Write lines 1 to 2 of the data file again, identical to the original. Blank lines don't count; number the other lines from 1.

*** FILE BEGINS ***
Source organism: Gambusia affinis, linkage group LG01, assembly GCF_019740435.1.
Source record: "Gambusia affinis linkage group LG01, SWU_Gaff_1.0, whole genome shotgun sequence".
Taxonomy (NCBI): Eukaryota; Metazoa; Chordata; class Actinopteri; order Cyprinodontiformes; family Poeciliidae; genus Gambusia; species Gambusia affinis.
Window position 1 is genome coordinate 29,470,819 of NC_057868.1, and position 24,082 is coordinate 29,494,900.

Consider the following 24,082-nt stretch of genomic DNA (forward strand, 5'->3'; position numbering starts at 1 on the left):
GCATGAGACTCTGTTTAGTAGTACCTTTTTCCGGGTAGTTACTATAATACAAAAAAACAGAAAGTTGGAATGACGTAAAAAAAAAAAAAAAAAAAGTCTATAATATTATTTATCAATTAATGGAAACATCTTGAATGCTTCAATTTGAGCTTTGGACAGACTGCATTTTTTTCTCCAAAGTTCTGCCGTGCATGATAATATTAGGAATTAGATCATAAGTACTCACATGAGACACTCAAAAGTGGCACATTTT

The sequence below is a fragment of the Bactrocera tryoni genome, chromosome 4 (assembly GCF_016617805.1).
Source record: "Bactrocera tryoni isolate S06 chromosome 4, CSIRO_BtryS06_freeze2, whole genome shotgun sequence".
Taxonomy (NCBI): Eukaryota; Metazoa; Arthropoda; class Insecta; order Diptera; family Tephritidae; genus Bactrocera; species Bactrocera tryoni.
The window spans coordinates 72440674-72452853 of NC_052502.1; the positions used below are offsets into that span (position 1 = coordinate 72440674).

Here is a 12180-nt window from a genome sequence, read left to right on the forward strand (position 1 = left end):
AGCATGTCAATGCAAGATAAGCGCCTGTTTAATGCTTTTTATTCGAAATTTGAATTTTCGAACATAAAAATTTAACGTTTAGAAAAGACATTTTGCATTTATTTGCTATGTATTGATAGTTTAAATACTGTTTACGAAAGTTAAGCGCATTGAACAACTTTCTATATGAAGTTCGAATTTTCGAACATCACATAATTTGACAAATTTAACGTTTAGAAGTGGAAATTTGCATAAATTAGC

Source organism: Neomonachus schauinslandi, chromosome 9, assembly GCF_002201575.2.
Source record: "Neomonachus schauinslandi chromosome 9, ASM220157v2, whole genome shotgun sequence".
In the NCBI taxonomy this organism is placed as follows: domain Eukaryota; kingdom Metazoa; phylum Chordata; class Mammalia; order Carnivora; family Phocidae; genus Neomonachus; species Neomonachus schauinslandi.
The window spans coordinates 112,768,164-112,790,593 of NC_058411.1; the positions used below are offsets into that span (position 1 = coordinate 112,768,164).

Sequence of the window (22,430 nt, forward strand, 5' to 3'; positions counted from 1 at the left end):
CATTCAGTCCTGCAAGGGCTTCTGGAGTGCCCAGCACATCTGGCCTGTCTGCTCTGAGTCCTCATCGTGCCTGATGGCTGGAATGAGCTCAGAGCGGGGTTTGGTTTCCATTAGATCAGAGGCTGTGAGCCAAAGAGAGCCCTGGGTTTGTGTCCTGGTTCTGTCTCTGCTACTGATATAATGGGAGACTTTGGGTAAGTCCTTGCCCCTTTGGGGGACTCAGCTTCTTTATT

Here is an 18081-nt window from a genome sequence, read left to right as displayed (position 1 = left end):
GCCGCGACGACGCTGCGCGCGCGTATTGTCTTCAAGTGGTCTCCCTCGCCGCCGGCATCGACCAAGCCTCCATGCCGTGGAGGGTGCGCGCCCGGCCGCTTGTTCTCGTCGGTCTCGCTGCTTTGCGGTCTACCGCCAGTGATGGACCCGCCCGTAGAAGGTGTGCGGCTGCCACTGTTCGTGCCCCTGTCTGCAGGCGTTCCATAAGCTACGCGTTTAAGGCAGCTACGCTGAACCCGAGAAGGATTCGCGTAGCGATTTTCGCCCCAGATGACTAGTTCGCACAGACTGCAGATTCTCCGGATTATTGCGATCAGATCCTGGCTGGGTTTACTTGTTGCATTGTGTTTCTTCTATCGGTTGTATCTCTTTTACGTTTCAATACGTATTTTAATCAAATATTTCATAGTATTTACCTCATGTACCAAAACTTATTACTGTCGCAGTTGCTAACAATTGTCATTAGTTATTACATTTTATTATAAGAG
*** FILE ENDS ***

Source organism: Gambusia affinis, linkage group LG01, assembly GCF_019740435.1.
Source record: "Gambusia affinis linkage group LG01, SWU_Gaff_1.0, whole genome shotgun sequence".